Hylofit

4 Ways Overtraining Can Derail Your Season

For those of you who compete throughout the year (or even if you don't compete but like to train for certain goals, such as jumping higher or getting in longer trail rides), it's important to remember that it is possible to over train. Managing a horse's workload can be challenging — some horses seem to thrive on tons of work, others show signs of burnout if pushed too hard — but it's an important aspect of horsemanship. 

Often, the idea of overtraining seems to be more synonymous with the elite level athletes. You know, the riders qualifying for World Cup or a CCI5* or a 100-mile race. But these riders aren't the only ones who must be conscious of overexertion. 

As we look forward to the arrival of warmer weather and more riding, here are four things to be mindful of in order to best look out for your horse's wellbeing:

Overtraining Can Lead to Burnout

If your normally happy-go-lucky horse suddenly starts to seem grumpy, pinning his ears when asked to go forward or not wanting to go too far from home, look at your training program. Be observant of your horse and familiarize yourself with what is "normal" for him. 

One way to do this is to regularly monitor your horse's heart rate. Regular heart rate checks are multipurpose, but one primary function of this is to know what is normal for your horse. Each horse will have its own heart rate patterns, so make sure you know this information for your horse. This makes it easier to spot when something is not quite right.

Overtraining Can Cause You to 'Peak' Too Soon

If you listen to any sport commentary, often analysts will talk about the concept of training for peak performance. Timing plays a role in this, as the ultimate goal is to have the athlete peak at just the right time.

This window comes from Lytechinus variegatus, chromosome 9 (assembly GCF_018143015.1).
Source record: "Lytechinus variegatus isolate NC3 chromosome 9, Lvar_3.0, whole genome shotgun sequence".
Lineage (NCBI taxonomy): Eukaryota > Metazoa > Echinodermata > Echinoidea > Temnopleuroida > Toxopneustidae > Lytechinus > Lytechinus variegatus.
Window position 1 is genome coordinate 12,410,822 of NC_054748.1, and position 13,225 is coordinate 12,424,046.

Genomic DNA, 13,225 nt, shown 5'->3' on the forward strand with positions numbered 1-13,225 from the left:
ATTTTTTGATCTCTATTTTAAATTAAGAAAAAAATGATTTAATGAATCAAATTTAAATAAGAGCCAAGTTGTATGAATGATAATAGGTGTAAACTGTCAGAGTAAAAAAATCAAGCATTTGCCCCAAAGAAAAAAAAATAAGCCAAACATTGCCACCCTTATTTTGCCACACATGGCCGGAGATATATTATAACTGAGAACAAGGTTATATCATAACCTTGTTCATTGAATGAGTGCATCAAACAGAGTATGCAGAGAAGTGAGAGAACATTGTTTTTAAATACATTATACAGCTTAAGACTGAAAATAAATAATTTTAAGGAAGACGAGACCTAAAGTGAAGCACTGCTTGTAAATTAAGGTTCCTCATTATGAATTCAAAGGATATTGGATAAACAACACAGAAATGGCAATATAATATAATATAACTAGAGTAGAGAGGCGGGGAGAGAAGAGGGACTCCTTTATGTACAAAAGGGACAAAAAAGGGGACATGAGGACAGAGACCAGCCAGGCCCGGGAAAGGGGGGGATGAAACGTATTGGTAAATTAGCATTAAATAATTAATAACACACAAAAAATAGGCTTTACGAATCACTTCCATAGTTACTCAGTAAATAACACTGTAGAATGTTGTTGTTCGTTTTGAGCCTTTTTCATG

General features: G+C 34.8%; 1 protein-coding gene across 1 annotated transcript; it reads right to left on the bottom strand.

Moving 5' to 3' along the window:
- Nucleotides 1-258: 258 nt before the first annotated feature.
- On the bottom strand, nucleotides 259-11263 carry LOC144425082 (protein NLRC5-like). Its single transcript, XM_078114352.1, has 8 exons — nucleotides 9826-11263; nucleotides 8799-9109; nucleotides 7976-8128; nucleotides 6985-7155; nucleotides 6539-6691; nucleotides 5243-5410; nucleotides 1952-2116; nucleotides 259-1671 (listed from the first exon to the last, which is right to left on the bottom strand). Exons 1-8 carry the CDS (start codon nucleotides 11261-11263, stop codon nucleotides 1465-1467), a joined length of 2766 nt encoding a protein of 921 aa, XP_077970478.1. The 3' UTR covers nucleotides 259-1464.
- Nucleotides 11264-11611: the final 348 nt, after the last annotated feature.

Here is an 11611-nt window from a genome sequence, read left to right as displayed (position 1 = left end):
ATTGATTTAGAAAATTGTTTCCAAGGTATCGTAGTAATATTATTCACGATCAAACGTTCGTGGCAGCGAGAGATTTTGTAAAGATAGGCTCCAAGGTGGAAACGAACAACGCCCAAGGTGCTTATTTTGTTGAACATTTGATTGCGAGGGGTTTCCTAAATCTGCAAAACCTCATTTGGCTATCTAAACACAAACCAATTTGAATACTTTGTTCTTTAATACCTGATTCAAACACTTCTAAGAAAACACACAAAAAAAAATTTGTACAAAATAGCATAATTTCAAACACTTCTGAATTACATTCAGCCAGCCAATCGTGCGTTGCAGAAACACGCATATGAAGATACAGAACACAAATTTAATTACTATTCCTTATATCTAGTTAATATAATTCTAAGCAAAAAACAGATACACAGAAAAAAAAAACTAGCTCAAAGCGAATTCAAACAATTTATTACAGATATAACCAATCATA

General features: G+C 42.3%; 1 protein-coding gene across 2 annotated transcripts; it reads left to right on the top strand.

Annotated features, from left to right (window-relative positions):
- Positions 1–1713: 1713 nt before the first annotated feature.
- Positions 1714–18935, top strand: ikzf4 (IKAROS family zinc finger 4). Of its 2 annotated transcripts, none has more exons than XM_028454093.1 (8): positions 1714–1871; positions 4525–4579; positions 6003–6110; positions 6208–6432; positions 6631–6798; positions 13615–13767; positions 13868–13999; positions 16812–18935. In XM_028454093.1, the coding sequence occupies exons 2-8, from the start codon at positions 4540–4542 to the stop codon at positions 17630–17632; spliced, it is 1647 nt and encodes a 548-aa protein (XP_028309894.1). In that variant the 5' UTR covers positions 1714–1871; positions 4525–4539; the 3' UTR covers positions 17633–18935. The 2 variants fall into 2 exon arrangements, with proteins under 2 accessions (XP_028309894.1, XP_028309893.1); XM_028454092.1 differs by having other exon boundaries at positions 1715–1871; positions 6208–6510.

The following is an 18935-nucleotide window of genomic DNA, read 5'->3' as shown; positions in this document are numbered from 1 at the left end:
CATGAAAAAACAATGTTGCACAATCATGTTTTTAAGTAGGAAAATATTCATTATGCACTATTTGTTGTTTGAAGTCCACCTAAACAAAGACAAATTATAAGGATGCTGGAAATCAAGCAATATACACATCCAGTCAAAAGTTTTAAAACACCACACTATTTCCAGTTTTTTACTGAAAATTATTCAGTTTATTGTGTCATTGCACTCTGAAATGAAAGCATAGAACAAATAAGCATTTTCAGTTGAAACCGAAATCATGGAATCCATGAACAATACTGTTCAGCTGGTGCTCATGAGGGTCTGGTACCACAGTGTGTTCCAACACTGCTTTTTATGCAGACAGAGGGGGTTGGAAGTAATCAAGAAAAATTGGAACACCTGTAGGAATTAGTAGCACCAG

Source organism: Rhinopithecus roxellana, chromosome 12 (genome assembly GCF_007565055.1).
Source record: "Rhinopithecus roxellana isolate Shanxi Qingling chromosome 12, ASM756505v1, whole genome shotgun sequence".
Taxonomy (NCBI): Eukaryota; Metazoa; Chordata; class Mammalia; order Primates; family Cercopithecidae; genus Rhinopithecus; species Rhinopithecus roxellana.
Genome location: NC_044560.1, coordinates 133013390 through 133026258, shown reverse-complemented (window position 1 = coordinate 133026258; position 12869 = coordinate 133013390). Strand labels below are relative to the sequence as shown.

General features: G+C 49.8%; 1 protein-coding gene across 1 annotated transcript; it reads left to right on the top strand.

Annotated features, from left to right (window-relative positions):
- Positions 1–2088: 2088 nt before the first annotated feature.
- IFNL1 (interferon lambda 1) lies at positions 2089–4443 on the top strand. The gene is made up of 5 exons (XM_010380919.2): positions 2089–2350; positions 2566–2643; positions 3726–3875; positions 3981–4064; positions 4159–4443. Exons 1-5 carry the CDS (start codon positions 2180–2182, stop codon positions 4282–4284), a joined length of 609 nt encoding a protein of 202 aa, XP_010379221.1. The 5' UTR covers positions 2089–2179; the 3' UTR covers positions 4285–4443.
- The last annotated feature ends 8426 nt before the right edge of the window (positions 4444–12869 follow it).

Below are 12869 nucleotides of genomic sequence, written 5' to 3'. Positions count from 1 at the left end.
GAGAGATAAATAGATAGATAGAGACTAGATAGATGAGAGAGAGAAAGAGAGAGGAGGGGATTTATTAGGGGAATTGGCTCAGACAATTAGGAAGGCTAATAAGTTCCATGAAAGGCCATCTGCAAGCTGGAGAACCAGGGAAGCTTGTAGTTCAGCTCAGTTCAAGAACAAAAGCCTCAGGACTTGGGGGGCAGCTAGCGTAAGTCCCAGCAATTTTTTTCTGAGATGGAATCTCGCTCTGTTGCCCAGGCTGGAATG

When designing your competition season, set your intentions for what competitions or goals you'd like to tick off and work backwards from there. Work off of your heart rate data and past performance to understand what type of schedule works for your horse. When something doesn't work well, make a note of it and make a change. 

Overtraining Can Cause Injury or Lameness

Just as with any other sport, it's important to treat our bodies and our horse's bodies with respect and care. Don't expect a horse to stoically push through pain, and look for signs of discomfort before they manifest as "dead lame". 

Similarly to how even a conditioned runner can sprain an ankle if they push too hard or too fast, a horse can also be more susceptible to tendon or ligament strains if training is too much. 

Don't be afraid to mix in some active recovery as you plan and train for the season. A week or a few days of active walking, hacking, or other low-impact activities are not only good for your horse's body, but also his mind. Often, a break means a refreshed horse that's ready to go back to work with a renewed sense of energy.

Overtraining Can Take the Fun Out of Riding

Sometimes, it's easy to get caught up in the goals, the numbers, and the competition. It's easy to forget why we are riders in the first place. Did we begin riding because we wanted to win competitions or train endlessly? Sure, that's a big part of it for many riders. But for the most part, we all got into horses because we love them, plain and simple. 

It's important to remember this as we train for our goals. Yes, goals are a vital part of success in any arena. But be wary of getting too focused on that end goal, because it's easy to forget to just enjoy the time we have with our horses. 

So don't berate yourself for taking an easier ride or letting off the gas pedal every now and then. Your horse will thank you, and you'll likely feel the effects of having a more forgiving schedule yourself.

Happy, healthy horses perform the best. Let's make 2020 the year in which that is our main priority! 

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